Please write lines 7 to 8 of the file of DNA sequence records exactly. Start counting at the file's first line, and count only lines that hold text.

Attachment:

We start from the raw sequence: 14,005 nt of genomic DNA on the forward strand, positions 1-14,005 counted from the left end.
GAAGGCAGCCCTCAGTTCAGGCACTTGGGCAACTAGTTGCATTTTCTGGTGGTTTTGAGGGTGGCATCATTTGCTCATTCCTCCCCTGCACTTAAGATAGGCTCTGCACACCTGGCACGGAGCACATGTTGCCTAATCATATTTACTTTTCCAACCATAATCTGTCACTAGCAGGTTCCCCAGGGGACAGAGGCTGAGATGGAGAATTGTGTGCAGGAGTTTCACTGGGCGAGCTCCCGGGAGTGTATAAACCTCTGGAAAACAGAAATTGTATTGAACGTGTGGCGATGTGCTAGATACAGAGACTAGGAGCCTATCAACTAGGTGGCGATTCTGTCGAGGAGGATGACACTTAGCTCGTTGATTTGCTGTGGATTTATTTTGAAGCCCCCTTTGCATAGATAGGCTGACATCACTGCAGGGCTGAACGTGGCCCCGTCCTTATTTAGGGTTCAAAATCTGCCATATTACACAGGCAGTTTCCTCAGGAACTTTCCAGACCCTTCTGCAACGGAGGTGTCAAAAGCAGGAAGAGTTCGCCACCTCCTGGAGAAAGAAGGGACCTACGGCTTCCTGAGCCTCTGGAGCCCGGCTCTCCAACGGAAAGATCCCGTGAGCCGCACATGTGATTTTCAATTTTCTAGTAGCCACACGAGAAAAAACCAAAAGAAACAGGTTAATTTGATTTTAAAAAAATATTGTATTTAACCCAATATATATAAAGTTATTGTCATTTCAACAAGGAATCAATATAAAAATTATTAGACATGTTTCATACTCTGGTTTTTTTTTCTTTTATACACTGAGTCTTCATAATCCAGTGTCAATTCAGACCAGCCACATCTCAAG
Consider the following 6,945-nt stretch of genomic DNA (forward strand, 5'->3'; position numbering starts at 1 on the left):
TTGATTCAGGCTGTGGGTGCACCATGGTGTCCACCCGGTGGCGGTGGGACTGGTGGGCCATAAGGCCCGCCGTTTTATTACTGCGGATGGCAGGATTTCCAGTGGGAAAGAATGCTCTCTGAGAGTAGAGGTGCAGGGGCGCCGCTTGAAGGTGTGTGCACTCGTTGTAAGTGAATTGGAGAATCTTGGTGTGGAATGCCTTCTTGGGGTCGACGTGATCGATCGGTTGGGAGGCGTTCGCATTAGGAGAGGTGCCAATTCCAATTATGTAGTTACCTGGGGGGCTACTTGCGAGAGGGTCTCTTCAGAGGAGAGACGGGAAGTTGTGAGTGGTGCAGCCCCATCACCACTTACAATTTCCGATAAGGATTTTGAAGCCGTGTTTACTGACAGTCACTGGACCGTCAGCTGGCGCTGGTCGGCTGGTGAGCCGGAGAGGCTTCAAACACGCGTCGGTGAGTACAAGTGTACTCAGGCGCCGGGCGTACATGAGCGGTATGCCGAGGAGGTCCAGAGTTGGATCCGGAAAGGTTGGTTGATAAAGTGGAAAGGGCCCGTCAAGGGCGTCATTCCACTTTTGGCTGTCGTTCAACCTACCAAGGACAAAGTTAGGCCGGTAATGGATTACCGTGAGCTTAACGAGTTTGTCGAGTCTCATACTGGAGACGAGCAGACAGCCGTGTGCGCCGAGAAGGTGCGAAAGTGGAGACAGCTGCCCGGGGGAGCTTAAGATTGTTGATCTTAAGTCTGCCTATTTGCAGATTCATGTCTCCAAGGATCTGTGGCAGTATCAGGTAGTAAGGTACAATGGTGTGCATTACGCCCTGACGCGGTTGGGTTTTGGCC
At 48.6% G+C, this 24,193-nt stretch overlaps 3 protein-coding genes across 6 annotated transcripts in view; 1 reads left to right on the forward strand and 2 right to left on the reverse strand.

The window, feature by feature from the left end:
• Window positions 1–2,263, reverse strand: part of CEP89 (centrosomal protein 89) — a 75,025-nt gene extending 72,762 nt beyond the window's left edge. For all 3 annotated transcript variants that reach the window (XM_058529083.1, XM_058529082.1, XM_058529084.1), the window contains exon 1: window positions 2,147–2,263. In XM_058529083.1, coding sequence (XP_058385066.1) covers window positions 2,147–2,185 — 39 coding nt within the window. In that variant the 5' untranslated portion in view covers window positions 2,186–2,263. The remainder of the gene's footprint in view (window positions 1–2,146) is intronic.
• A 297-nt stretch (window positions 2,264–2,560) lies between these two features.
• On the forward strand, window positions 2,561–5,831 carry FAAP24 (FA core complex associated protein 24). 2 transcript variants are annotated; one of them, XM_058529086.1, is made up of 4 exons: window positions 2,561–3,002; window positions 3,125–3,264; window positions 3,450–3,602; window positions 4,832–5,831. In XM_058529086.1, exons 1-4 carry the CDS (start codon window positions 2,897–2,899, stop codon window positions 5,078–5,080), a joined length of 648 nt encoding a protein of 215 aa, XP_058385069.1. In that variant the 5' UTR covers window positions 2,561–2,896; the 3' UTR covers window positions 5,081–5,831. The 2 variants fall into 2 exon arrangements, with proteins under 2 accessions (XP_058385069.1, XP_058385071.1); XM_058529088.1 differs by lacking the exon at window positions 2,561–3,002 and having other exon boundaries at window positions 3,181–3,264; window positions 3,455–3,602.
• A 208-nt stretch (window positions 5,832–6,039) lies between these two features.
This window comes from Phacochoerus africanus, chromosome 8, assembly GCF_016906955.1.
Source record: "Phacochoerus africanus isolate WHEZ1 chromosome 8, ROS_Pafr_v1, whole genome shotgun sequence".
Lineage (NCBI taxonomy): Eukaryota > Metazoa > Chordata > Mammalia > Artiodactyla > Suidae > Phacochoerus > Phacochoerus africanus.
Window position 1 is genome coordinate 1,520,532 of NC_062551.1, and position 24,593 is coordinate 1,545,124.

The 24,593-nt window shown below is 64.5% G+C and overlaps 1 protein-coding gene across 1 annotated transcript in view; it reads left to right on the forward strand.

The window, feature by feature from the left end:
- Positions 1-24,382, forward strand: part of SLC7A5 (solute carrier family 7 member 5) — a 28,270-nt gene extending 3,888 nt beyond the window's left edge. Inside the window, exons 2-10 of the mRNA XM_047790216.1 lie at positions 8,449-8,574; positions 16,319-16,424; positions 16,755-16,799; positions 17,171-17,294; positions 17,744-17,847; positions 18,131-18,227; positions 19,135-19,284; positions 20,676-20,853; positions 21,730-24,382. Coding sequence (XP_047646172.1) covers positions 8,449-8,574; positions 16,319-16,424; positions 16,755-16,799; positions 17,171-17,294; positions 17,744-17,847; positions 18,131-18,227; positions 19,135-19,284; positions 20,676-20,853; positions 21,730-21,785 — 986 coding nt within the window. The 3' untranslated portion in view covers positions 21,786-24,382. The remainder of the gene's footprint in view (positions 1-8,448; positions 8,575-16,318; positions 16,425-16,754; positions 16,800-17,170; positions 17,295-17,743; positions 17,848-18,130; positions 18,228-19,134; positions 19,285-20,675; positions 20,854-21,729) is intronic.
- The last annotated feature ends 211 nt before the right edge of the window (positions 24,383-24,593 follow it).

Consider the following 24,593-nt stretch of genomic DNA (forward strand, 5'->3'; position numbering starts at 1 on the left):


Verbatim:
• Window positions 1–2,263, reverse strand: part of CEP89 (centrosomal protein 89) — a 75,025-nt gene extending 72,762 nt beyond the window's left edge. For all 3 annotated transcript variants that reach the window (XM_058529083.1, XM_058529082.1, XM_058529084.1), the window contains exon 1: window positions 2,147–2,263. In XM_058529083.1, coding sequence (XP_058385066.1) covers window positions 2,147–2,185 — 39 coding nt within the window. In that variant the 5' untranslated portion in view covers window positions 2,186–2,263. The remainder of the gene's footprint in view (window positions 1–2,146) is intronic.
• A 297-nt stretch (window positions 2,264–2,560) lies between these two features.